Exxon faces setback in Iraq as oil and water mix

  • Exxon’s talks with Iraq on water project hit problems
  • Losing the contract could deal a blow to Exxon’s broader Iraqi plans

LONDON: Talks between Exxon Mobil and Iraq on a multibillion-dollar infrastructure contract have reached an impasse, Iraqi officials and two industry sources said, in a potential setback to the oil major’s ambitions to expand in the country.

More than two years of negotiations on awarding the US firm a project to build a water treatment facility and related pipelines needed to boost Iraq’s oil production capacity have hit difficulties because the two sides differ on contract terms and costs, the officials and sources told Reuters.

Unless the differences can be resolved, the project could be awarded to another company in a tender, the officials said, without elaborating on the points of dispute.

Losing the contract could deal a blow to Exxon’s broader Iraqi plans, as it would be handed rights to develop at least two southern oilfields — Nahr Bin Umar and Artawi — as part of the deal.

Exxon declined to comment.

Further delays to the project could also hold back the oil industry in Iraq, OPEC’s second-largest producer; the country needs to inject water into its wells or risk losing pressure and face severe decline rates, especially at its mature oilfields. As freshwater is a scarce resource in Iraq, using treated seawater is one of the best alternatives.

The Common Seawater Supply Project (CSSP), which would supply water to more than six southern oilfields, including Exxon’s existing West Qurna 1 field and BP’s Rumaila, was initially planned to be completed in 2013 but has now been delayed until 2022.

“The CSSP would be expensive and challenging but there’s opportunity here (for Exxon) ... to get access to resources on a very large scale and to achieve something and really make a difference to its own business,” said Ian Thom, principal analyst at consultancy Wood Mackenzie.

Many of the world’s biggest oil companies, such as BP, Total, Royal Dutch Shell and Eni, have operations in Iraq, where a low-return environment and strict contract terms have squeezed returns in recent years.

With total oil production at West Qurna 1 at around 430,000 bpd, Exxon’s presence in Iraq is small compared with dominant player BP whose Rumaila oilfield accounts for around a third of the country’s total production of about 4.4 million bpd.

While the Texas-based firm is looking to grow in Iraq, its geographical focus remains on the Americas, including US shale fields and Brazil, in contrast to rivals such as France’s Total and Italy’s Eni who have been significantly expanding their activities in the Middle East in recent years.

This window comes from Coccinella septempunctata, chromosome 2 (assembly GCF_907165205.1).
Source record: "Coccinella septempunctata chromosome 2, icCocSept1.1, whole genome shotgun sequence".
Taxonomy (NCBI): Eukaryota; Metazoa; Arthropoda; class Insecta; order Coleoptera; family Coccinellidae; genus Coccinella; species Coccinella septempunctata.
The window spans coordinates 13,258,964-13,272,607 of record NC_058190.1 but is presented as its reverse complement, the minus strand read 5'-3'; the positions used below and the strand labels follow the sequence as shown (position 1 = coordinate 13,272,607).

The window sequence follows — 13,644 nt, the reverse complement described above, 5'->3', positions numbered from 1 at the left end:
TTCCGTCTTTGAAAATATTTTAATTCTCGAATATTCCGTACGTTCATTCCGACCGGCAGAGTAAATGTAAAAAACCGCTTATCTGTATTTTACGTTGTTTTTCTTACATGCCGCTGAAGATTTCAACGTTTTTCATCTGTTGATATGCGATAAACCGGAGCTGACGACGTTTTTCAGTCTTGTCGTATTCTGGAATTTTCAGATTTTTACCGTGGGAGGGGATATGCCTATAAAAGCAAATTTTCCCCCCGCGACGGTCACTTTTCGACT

The talks between Iraqi authorities and Exxon are still ongoing, according to the industry sources and officials from the Iraqi oil ministry.

However the state-run Basra Oil Company (BOC), which is overseeing the project, said it could now tender the project this month in a parallel process with the aim of completing a first phase by 2022.

“We have this one approach but we can have another approach as well,” Abdul Mahdi Al-Ameedi, head of the Iraqi oil ministry’s licensing and contracts office, told Reuters.

Iraq chose Exxon to coordinate the initial studies of the CSSP in 2010. At the time, Baghdad aimed to raise its oil production capacity to 12 million barrels per day (bpd) by 2018, rivalling Saudi Arabia. That target has been missed and been cut to 6.5 million bpd by 2022 from around 5 million bpd now.

Negotiations with Exxon fell through in 2012 due to red tape and cost disputes. In 2015, the company re-entered talks with the oil ministry, this time in partnership with China’s CNPC and with the CSSP folded into a much bigger development project known as the Integrated South Project. 

CNPC did not reply to a request for comment.

For Iraq, going down the non-Exxon route raises two major concerns: How to integrate the project between the water treatment facility and the oilfields and how to finance the project, Thom said.

Two Iraqi oil sources told Reuters that taking the non-Exxon path would raise financing concerns for Iraq.

Projected costs of the scheme have not been disclosed, but engineering studies have put the cost of treating 12.5 million bpd of seawater transported to six oilfields at $12 billion.

The capacity has been revised downwards, with the first phase set to have a 5 million bpd of water, and in the second phase an additional 2.5 million bpd of water will be added for additional fields.